Meniscectomy is the surgical removal of all or part of a torn meniscus. A meniscus tear is a common knee joint injury. Surgeons who perform meniscectomies (orthopaedic surgeons) will make surgical decisions based on the meniscus’s ability to heal as well as your age, health, and activity level.
Your doctor will likely suggest the treatment that he or she thinks will work best for you based on where the tear is, the pattern of the tear, and how big it is. Your age, your health, and your activity level may also affect your treatment options. In some cases, the surgeon makes the final decision during surgery, when he or she can see the how strong the meniscus is, where the tear is, and how big the tear is.
- If you have a small tear at the outer edge of the meniscus (in what doctors call thered zone), you may want to try home treatment. These tears often heal with rest.
- If you have a moderate to large tear at the outer edge of the meniscus (red zone), you may want to think about surgery. These kinds of tears tend to heal well after surgery.
- If you have a tear that spreads from the red zone into the inner two-thirds of the meniscus (called the white zone), your decision is harder. Surgery to repair these kinds of tears may not work.
- If you have a tear in the white zone of the meniscus, repair surgery usually isn’t done, because the meniscus may not heal. But partial meniscectomy may be done if torn pieces of meniscus are causing pain and swelling.
There are different types of meniscus tears. The pattern of the tear may determine whether a tear can be repaired. Horizontal and flap tears typically require surgical removal of at least part of the meniscus.
How Meniscectomy done for a Meniscus Tear
The choice of type of surgery is based on the size and location of the tear, your age and activity level, the surgeon’s experience, and your preferences. Orthopedic surgeons most often perform meniscus surgery with arthroscopy, a procedure used to both examine and repair the inside of a joint. A thin tube (arthroscope) containing a camera and light is inserted through small incisions near the joint. Surgical instruments are inserted through other small incisions. Arthroscopic surgery may limit knee damage from surgery and may promote fuller recovery. But some tears may require open knee surgery.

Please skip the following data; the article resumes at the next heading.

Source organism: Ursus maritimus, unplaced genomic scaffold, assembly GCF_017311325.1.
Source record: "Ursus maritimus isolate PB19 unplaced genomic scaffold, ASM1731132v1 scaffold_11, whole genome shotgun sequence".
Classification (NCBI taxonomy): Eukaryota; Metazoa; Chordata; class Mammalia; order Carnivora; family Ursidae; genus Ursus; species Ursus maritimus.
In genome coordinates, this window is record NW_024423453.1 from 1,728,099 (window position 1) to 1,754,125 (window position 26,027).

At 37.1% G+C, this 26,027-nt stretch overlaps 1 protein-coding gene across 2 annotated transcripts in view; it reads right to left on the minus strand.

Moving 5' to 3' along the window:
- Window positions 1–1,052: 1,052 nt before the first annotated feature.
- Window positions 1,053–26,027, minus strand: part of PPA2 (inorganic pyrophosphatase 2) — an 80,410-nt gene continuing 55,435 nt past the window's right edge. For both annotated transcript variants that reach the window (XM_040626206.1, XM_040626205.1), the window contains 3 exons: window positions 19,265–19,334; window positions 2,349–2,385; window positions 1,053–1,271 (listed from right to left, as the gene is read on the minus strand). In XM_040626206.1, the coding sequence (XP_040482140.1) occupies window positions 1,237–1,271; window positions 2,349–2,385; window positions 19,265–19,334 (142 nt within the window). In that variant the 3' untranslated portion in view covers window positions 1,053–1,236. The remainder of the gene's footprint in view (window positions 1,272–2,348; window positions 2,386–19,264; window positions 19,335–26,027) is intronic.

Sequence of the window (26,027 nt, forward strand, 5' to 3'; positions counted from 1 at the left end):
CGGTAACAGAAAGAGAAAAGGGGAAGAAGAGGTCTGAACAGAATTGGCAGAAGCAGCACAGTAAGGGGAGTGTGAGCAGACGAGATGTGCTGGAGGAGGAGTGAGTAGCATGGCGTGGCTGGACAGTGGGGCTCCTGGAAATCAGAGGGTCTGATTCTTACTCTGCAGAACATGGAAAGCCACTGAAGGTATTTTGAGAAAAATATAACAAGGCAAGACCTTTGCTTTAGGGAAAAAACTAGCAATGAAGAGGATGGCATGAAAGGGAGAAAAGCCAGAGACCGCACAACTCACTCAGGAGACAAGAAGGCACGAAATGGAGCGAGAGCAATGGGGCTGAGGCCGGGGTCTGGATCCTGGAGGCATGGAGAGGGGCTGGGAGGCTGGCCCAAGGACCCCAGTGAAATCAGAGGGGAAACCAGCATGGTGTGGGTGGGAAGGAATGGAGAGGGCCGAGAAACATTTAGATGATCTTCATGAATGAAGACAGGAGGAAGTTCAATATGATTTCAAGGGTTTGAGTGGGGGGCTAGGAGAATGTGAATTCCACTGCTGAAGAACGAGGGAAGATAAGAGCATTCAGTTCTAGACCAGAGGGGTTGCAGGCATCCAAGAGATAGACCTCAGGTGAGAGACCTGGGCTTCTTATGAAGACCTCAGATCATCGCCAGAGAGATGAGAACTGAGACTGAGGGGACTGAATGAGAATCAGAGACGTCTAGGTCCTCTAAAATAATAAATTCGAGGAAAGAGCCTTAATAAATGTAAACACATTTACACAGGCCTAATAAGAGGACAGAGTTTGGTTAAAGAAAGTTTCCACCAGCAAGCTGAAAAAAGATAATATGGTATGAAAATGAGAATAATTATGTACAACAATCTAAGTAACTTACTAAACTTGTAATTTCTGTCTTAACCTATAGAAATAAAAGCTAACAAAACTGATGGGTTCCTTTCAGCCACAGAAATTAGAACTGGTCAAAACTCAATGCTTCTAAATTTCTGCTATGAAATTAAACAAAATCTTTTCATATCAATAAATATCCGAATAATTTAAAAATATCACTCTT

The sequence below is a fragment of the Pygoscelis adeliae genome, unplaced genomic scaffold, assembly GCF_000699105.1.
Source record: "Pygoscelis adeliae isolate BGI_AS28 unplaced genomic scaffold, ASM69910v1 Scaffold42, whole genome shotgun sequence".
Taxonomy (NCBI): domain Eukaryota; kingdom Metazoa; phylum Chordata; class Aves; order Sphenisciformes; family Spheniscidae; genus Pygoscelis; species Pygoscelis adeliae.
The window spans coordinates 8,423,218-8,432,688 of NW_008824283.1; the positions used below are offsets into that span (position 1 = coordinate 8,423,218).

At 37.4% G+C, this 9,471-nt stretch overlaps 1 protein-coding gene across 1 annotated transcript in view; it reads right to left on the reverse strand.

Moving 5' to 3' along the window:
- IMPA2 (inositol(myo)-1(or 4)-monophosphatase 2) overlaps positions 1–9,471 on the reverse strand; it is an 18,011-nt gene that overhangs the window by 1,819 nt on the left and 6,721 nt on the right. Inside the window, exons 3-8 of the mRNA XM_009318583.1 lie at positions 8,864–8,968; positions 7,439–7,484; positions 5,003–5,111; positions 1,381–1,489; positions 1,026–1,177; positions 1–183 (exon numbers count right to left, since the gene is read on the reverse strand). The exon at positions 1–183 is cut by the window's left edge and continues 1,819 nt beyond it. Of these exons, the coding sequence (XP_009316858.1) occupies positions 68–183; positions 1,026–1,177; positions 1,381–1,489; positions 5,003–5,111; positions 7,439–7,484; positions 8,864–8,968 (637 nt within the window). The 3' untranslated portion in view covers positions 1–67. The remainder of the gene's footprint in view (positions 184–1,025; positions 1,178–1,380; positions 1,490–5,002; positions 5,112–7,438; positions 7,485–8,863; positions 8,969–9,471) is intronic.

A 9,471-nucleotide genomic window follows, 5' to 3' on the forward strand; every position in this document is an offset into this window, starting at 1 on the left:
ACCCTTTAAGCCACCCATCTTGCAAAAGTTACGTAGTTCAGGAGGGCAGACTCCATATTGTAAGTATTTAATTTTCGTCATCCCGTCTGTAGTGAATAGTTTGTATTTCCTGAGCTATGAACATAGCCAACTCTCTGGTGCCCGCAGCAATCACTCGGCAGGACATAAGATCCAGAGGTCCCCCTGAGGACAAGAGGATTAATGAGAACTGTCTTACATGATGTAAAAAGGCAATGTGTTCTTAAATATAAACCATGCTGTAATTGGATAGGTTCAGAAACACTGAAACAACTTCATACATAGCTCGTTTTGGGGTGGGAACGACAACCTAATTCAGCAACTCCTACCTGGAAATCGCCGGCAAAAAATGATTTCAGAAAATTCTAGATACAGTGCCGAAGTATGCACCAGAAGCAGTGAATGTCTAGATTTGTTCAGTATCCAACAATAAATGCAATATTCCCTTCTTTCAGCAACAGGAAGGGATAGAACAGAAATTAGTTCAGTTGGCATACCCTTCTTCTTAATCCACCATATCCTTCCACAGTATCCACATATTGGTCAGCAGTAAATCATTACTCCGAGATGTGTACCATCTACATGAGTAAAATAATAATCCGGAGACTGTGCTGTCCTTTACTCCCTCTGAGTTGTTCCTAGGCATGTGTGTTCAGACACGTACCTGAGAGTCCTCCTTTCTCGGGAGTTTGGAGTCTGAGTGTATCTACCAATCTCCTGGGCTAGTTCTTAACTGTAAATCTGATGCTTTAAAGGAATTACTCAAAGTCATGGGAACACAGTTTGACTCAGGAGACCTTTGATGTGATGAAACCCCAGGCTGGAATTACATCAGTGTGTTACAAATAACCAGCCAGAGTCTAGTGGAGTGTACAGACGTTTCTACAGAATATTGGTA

In a total meniscectomy, the entire meniscus is removed. In a partial meniscectomy, the surgeon removes as little of the meniscus as possible. Unstable meniscal fragments are removed, and the remaining meniscus edges are smoothed so that there are no frayed ends.
You may have general or regional anaesthesia for a meniscectomy. Arthroscopic partial meniscectomy is commonly done in an outpatient surgical center.
What To Expect After Meniscectomy for a Meniscus Tear
Rehabilitation (rehab) varies depending on the injury, the type of surgery, your orthopaedic surgeon’s preference, and your age, health status, and activities. Time periods vary, but meniscus surgery is usually followed by a period of rest, walking, and selected exercises. Most people who have arthroscopic meniscectomy can bear weight a day or two after surgery and can return to full activity within 2 to 4 weeks. After the full range of motion without pain is possible, you can return to your previous activity level.
The timetable for returning to walking, driving, and more vigorous activities will depend on the type and extent of the surgery and your success in rehab.
Why Meniscectomy Is Done
A decision to remove all or part of your meniscus will take into consideration the location, length, tear pattern, and stability of the tear as well as the condition of the whole meniscus. Your surgeon will also consider the condition of the entire knee, your age, and any age- or injury-related degeneration.
If a meniscus tear is causing pain or swelling, it probably means that torn pieces of the meniscus need to be removed and the edges surgically shaved to make the remaining meniscus smooth. Your orthopaedic surgeon will try to preserve as much meniscal tissue as possible to prevent long-term degeneration of your knee and allow you to return to full activities.